Historic Homes

Feb. 1, 2003
Chicagoans learn how to preserve historic bungalows while incorporating eco-friendly materials and techniques in the process.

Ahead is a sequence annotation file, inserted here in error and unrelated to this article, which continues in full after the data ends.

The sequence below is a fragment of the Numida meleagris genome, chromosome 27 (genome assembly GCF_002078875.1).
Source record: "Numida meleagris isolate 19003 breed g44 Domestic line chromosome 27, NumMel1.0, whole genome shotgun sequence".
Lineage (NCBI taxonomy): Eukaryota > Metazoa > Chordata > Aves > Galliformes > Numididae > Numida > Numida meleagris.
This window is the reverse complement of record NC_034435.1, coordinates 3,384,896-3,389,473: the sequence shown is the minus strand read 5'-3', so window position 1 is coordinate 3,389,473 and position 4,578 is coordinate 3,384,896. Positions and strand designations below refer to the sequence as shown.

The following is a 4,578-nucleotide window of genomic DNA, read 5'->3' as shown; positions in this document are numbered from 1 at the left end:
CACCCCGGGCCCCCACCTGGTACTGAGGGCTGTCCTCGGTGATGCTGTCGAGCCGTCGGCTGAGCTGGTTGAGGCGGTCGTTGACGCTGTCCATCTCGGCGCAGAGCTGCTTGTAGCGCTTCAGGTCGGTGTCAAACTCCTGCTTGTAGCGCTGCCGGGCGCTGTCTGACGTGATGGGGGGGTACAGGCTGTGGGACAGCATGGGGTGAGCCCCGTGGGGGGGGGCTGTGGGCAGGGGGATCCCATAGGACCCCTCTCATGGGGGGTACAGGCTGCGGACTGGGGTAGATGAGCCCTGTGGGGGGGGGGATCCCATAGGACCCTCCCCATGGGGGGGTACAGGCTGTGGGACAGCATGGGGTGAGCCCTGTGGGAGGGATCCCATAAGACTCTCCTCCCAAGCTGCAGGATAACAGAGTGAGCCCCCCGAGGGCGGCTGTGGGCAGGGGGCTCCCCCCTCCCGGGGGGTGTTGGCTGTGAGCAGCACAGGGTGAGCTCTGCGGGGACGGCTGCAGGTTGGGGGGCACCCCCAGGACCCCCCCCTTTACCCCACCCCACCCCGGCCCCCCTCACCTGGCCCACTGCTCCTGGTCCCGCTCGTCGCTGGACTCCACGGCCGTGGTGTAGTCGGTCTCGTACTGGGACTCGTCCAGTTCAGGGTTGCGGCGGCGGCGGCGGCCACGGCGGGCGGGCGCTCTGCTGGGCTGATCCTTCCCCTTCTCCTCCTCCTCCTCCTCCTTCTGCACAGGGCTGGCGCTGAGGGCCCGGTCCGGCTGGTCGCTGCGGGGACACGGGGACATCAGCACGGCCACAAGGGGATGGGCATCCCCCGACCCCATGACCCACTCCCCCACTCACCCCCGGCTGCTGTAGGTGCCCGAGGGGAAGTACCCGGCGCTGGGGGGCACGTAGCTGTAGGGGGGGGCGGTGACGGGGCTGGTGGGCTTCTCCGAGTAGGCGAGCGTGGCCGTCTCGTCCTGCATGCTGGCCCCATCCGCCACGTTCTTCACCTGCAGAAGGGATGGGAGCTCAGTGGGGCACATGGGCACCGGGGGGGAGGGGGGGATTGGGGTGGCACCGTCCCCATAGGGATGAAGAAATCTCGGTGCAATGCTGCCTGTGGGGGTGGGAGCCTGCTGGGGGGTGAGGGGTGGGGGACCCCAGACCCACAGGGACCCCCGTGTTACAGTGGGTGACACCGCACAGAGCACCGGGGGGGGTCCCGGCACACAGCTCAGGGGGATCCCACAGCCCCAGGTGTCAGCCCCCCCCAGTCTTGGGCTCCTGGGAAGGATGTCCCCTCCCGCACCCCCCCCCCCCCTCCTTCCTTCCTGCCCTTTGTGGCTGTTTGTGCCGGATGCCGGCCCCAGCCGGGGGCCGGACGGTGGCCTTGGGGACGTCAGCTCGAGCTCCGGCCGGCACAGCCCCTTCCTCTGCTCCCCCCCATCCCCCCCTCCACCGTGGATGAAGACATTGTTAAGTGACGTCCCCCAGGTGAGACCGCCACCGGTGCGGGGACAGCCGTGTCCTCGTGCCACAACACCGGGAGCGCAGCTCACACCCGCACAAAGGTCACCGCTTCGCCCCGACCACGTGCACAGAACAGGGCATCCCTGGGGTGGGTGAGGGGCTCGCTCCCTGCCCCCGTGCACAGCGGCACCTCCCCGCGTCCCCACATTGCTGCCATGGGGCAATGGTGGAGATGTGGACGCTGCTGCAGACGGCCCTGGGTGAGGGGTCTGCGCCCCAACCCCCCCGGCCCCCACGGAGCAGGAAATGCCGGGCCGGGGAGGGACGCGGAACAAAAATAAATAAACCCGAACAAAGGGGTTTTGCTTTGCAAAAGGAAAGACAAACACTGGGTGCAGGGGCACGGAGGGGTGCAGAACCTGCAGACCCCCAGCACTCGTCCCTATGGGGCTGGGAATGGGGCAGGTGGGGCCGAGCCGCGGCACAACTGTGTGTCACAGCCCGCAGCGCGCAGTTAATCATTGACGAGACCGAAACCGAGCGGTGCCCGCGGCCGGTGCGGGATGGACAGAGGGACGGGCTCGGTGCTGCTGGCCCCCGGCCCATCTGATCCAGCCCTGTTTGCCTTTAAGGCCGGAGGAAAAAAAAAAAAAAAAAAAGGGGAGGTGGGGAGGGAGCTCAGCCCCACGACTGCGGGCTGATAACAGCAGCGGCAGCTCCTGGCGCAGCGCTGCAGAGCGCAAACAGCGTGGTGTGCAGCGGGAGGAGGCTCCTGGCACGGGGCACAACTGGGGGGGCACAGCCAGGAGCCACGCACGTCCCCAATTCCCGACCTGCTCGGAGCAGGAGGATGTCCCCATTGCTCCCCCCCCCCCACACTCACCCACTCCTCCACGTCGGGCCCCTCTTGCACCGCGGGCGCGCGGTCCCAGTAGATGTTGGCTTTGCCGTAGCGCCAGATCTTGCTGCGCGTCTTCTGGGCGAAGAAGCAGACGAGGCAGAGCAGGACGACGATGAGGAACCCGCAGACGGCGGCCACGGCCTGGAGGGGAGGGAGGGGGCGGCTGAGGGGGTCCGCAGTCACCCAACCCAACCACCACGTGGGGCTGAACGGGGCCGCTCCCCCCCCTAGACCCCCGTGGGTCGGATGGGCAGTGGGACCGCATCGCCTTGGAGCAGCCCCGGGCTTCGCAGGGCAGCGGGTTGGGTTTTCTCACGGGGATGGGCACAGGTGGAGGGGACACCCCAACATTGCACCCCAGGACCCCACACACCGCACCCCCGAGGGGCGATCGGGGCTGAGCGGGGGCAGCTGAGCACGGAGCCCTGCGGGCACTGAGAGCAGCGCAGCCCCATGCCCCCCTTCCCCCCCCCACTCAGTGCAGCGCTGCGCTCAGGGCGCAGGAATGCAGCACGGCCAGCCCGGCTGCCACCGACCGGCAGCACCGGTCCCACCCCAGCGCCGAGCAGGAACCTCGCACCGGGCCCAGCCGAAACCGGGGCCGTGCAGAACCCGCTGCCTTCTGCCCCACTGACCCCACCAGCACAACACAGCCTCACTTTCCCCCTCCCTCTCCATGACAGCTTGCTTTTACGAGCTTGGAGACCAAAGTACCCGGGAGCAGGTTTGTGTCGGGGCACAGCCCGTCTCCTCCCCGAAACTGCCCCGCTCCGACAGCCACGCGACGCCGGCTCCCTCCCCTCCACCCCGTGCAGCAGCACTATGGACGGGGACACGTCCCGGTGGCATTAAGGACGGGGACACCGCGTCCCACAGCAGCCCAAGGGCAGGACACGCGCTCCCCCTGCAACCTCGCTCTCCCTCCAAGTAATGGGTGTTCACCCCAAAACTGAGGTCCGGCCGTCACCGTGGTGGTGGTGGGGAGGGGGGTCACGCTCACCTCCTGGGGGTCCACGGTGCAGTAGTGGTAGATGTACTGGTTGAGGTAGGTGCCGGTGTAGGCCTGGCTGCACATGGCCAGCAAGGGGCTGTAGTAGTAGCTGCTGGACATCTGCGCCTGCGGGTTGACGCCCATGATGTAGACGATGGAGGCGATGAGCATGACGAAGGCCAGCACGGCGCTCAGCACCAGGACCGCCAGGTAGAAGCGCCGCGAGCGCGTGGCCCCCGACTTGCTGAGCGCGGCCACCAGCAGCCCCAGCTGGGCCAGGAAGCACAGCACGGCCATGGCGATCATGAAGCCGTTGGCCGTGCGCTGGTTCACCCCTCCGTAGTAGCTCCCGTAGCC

On three sunny Saturdays last summer, hundreds of families visited the 6400 block of South Fairfield Ave. in Chicago, IL, to view the newly renovated and restored Green Bungalows. Prospective buyers stood shoulder to shoulder with current bungalow owners who came from across the city to tour the remodeled homes. Everyone discovered dozens of innovative design ideas and saw how cost effective materials can help update historic Chicago bungalows for modern lifestyles.The Green Bungalow Block was created to demonstrate the ways many Chicagoans can renovate bungalows to take advantage of environmentally friendly materials and techniques and to meet their family's needs while maintaining their historic charm and character. The City of Chicago and the Historic Chicago Bungalow Association spearheaded the project under a special HUD financing program with additional financial assistance from the Southwest Home Equity Assurance Program. Neighborhood Housing Services of Chicago (NHS) managed the construction while Greater Southwest Development Corp. organized the extensive community efforts.The Green Bungalow block is the latest of Chicago's green design projects, which also include construction of five new, affordable, green homes of original design, and the recently unveiled Chicago Center for Green Technology. The Green Bungalow block is also a unique addition to the Historic Chicago Bungalow Initiative, which the Brookings Institution has called the "most innovative housing program in the nation."While each of the four bungalows was renovated very differently, they all include cost-saving materials and designs that the visiting bungalow owners were able to take back with them to their own home. Mayor Richard Daley, who presided at the official opening of this event, said, "These bungalows are wonderful examples of how to adapt these beautiful historic homes to modern lifestyles in a way that retains the character of the homes while reducing energy costs and protecting the environment."One home was restored to reflect the original bungalow design, replete with fine woodwork and stained art glass windows. A sealed combustion boiler system operates at an impressive 87 percent efficiency and a high-velocity air conditioning unit cools the home with much less energy and cost than conventional cooling. Attic insulation was made from recycled denim, and a tankless water heater heats only as much water as is needed. A second, wheelchair accessible bungalow, was modified for a wheel chair lift with the first floor expanded to include a master bedroom suite, laundry room and accessible kitchen and bathroom. One of the many green features in this renovation is the geothermal heating and cooling system that taps the constant temperature of the earth, reaching 150 feet below ground where temperatures remain a constant 53 to 55 degrees. Modern argon-filled double-paned windows also make this home energy efficient. The spacious back deck was treated with environmentally friendly copper instead of the conventional toxic arsenic. The third bungalow has a spacious home-office addition on the back of the house with its own entrance. A bathroom and kitchenette were also added to the basement to be accessible to the office addition. This home includes a combination heating system that works as both a furnace and hot water heater. Another of the many green elements is kitchen flooring made from recycled rubber tires. The fourth home, geared toward younger professionals, is lofted with vaulted ceilings and a wide-open spacious design. This home's green features include rooftop solar photovoltaic panels that generate dependable, safe and clean electricity. All drywall is made from recycled products and all interior paints contain low VOCs that enhance the indoor air quality and reduce air pollution. The city's own Greencorps Chicago Program landscaped the homes, using native plants and techniques such as trench drains to use rainwater on site and reduce the impact to the city sewer system. All homes were renovated using state-of-the-art specifications of the Historic Chicago Bungalow Association Design Guidelines to ensure that their historic value is preserved.

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